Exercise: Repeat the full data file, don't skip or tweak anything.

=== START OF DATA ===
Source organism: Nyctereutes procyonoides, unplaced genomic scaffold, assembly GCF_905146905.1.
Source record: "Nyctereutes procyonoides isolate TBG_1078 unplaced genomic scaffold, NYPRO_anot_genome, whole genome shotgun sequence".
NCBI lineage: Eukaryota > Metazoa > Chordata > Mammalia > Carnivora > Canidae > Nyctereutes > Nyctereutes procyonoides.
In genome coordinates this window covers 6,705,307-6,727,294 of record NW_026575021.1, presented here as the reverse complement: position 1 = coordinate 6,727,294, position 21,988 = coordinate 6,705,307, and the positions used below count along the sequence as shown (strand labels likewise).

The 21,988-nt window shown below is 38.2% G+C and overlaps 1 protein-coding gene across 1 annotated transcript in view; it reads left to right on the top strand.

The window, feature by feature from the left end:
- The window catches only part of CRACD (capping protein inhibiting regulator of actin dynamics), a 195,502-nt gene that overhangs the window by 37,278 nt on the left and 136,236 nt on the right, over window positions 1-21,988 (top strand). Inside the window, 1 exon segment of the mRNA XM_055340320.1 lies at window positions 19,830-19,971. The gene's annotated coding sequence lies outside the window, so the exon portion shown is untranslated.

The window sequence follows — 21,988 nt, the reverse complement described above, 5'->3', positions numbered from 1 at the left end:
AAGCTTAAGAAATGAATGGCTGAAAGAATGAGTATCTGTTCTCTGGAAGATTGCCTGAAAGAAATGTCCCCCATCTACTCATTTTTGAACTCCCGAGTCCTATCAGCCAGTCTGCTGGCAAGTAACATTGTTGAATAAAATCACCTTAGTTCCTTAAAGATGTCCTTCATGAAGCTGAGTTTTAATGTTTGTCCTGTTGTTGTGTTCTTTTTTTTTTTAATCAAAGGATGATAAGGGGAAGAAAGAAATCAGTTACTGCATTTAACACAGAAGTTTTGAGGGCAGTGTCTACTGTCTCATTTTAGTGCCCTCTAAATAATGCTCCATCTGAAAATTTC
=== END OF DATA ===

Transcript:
Source organism: Nyctereutes procyonoides, unplaced genomic scaffold, assembly GCF_905146905.1.
Source record: "Nyctereutes procyonoides isolate TBG_1078 unplaced genomic scaffold, NYPRO_anot_genome, whole genome shotgun sequence".
NCBI lineage: Eukaryota > Metazoa > Chordata > Mammalia > Carnivora > Canidae > Nyctereutes > Nyctereutes procyonoides.
In genome coordinates this window covers 6,705,307-6,727,294 of record NW_026575021.1, presented here as the reverse complement: position 1 = coordinate 6,727,294, position 21,988 = coordinate 6,705,307, and the positions used below count along the sequence as shown (strand labels likewise).

The 21,988-nt window shown below is 38.2% G+C and overlaps 1 protein-coding gene across 1 annotated transcript in view; it reads left to right on the top strand.

The window, feature by feature from the left end:
- The window catches only part of CRACD (capping protein inhibiting regulator of actin dynamics), a 195,502-nt gene that overhangs the window by 37,278 nt on the left and 136,236 nt on the right, over window positions 1-21,988 (top strand). Inside the window, 1 exon segment of the mRNA XM_055340320.1 lies at window positions 19,830-19,971. The gene's annotated coding sequence lies outside the window, so the exon portion shown is untranslated.

The window sequence follows — 21,988 nt, the reverse complement described above, 5'->3', positions numbered from 1 at the left end:
AAGCTTAAGAAATGAATGGCTGAAAGAATGAGTATCTGTTCTCTGGAAGATTGCCTGAAAGAAATGTCCCCCATCTACTCATTTTTGAACTCCCGAGTCCTATCAGCCAGTCTGCTGGCAAGTAACATTGTTGAATAAAATCACCTTAGTTCCTTAAAGATGTCCTTCATGAAGCTGAGTTTTAATGTTTGTCCTGTTGTTGTGTTCTTTTTTTTTTTAATCAAAGGATGATAAGGGGAAGAAAGAAATCAGTTACTGCATTTAACACAGAAGTTTTGAGGGCAGTGTCTACTGTCTCATTTTAGTGCCCTCTAAATAATGCTCCATCTGAAAATTTC